Po-Ting (Duke) LinOctober 21, 2020Strength and InfluenceAwesome Moments

I waited all day long for my blissful paradise: the unfathomable, cerulean ocean.

Strolling to the counter, I registered for a two-hour swimming excursion. Then the spiritual heaven called me to enter. Before the start of my endless journey, I stretched my arms and legs, jogged, and crouched. The warm, cordial breeze embraced me as I rambled to the coast and dived into the pellucid waters. Splash!

It was eight years ago when I decided to attend my first swimming class. At first, my father attempted to persuade me to learn basketball. “All the boys in your class are practicing basketball every weekend. You are the only foolish one who has no knowledge of basketball at all. Let me tell you something: basketball is the true sport of a man,” he proudly claimed. At that time, however, I saw basketball as something “treacherous,” seeing most of my classmates getting bruises and sometimes even bone fractures after rough games. I refused. My father was, undoubtedly, enraged at my quick refusal, so I offered the idea of signing up for swimming courses, since playing in water was one of my goofy passions. Soon, I began learning swimming at my dad’s university.

I woke up early in the morning on the first day of the swimming session, anxious that I would be tardy for class. As a child who suffered from anxiety, I always pondered how others would judge or even criticize this newcomer. I was petrified with fear. Yet, when I arrived, I saw no one except a fresh-faced lifeguard sprinting to the gate with a set of rusted keys. He waved gleefully at me.

“I have not seen you before. Are you here for the summer swimming classes?” the guard asked me with a welcoming face.

I nodded sheepishly and replied, “Yes.”

As the sun embraced me at the pool, I sat on the wooden bench, waiting for my coach’s arrival. After a while, I shuffled to the changing room. I instantly thought I had made a wrongful, witless decision; it was totally dark. I moved my hands across the wall, searching for the light switch like a stupid cavefish trying to see without any eyes. Out of the blue, I heard a silvery voice, “Did you see my new student?” I turned around and saw a slender and shapely woman talking to the guard – she must be my coach.

“There he is,” said the guard. The coach greeted me. “You must be Professor Lin’s child!” she claimed, and laughed, “Professor once mentioned that you loved to play in water!” I nodded humbly without realizing my phobia had forever perished in that moment. The coach’s embracing persona had mystically thawed my deep uncountable fears and revived my confidence. Minutes later, I dived into the frigid water and got into a curious mindset as the coach went to change her swimsuit. Then a gradual vision arose in front of my sight: I saw myself becoming a professional swimmer, competing with other Olympic winners.

As time went by, I learned more styles of swimming and routinely practiced butterfly back and forth before class began. When the coach arrived, she would always provide me with profuse advice and strategies to hone my swimming skills. Once, she asked me why I wanted to attend swimming class. I wanted to tell her my grandiose desire to achieve the gold medal at the Olympics, but my self-consciousness kept that grand aspiration in my dream list. Even today, the words “Olympic swimming medal” are highlighted on my mental dream list, alerting me to persevere in swimming no matter how difficult it could be. Day by day, I practiced with strong determination and believed I was moving another small step towards my ultimate goal.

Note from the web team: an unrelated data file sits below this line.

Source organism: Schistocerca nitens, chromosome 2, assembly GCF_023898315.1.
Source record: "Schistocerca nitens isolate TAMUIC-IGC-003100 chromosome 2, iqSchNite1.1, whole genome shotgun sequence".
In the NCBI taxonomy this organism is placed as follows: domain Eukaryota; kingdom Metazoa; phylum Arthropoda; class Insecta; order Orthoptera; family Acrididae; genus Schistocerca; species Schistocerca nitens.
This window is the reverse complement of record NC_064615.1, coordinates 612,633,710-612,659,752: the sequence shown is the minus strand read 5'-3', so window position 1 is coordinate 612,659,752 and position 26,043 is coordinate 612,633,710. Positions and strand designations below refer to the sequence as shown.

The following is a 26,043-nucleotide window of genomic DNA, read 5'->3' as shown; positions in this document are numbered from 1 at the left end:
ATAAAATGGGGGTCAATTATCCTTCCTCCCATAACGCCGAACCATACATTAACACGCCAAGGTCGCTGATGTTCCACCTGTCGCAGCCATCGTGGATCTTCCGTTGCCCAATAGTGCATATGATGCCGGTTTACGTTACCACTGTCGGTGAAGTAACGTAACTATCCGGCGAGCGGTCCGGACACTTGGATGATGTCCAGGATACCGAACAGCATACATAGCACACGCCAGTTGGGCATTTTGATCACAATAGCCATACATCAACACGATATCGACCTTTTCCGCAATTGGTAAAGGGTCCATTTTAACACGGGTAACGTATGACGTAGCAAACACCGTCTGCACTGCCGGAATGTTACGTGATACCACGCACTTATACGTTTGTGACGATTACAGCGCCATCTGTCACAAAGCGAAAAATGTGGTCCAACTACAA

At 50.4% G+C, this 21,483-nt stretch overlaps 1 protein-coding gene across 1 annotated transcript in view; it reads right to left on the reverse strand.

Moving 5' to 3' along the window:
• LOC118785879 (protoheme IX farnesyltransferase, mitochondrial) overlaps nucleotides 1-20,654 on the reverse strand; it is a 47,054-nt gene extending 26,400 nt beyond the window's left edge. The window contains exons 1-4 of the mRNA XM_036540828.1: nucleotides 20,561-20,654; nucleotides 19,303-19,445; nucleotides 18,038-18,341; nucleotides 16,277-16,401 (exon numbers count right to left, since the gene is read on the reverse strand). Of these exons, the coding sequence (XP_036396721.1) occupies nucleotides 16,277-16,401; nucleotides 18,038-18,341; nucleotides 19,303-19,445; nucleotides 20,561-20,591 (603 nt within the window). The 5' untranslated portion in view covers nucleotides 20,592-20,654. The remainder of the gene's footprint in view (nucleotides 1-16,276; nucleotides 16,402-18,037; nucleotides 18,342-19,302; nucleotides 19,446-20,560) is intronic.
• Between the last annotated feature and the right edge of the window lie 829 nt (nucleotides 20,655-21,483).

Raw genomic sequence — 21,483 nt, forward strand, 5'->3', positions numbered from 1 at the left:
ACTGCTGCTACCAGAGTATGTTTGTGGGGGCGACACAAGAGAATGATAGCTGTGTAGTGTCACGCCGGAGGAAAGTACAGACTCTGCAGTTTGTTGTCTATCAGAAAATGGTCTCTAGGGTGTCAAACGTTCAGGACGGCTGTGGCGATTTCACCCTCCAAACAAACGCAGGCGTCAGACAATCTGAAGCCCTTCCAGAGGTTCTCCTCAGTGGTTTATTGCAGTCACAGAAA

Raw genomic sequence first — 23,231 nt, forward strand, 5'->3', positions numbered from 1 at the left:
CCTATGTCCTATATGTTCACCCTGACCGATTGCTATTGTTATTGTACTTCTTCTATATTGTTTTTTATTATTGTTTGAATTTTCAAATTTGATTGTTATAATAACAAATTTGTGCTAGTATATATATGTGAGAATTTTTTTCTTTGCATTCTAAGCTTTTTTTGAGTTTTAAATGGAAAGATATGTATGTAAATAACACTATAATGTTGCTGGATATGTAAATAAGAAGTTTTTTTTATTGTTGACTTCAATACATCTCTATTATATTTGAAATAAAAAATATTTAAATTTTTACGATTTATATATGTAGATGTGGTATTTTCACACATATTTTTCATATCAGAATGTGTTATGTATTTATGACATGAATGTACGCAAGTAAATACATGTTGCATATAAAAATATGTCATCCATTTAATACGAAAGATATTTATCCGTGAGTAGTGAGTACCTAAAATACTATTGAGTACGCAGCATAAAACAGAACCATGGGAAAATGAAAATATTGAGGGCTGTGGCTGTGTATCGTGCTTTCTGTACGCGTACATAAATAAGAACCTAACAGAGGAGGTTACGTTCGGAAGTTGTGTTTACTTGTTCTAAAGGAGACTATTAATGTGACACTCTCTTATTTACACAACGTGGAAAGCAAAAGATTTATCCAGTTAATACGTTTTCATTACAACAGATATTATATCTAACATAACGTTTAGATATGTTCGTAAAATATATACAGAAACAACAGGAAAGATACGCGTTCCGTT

Besides working toward my huge aspiration, swimming endowed me with a sensation of liveliness and reincarnation from Mother Nature. Whenever I dived into the pool, I felt carefree as I paddled my feet through the water. Listening to the pleasant sound of the bubbles as I exhaled through my nose bolstered me to bask snugly in the fresh water. Every time I left the water, I gained something new – something that could not be evoked in words. Probably it was the rush of thoughts and imagination I unconsciously attained under the water, each time shedding my old perspectives and making me grow into a new self. Whenever I felt worn out after hours of swimming, there was always something within my mentality that guided me to persevere in reaching my daily goals. My Olympic medal dream would instantly come to mind, reminding me to not give up easily in order to pursue this ultimate dream. Thus, swimming has been my source of strength and influence since childhood.

Recalling the past, I have grasped what Buddha taught me: “Do not dwell in the past, do not dream of the future, concentrate the mind on the present moment.” Now in the present, I question myself, my identity, and, ultimately, who I am – once I was an airy fish, splashing freely in the water; then I became a jolly shrimp, wading buoyantly; in a flash, I evolved into an elated seahorse, dashing zestfully through the seagrass; now, I have matured to a gleeful dolphin, flying high on cloud nine.

Feeling unlimited, I swim in the boundless ocean. Despite laughing at the impossibility of pursuing my aspiration to become an Olympic swimmer, I have ultimately fulfilled my grandiose dream: to be a self-determined swimmer, diving with Mother Nature.

Po-Ting (Duke) Lin is a high school junior from Taipei, Taiwan who studies at the bilingual side of Taipei Fuhsing Private School. As a student who comprehends both Mandarin and English, Duke yearns to show his Taiwanese identity through the medium of English. Besides literature, he never stops pursuing his dream of becoming a medical biologist in the future.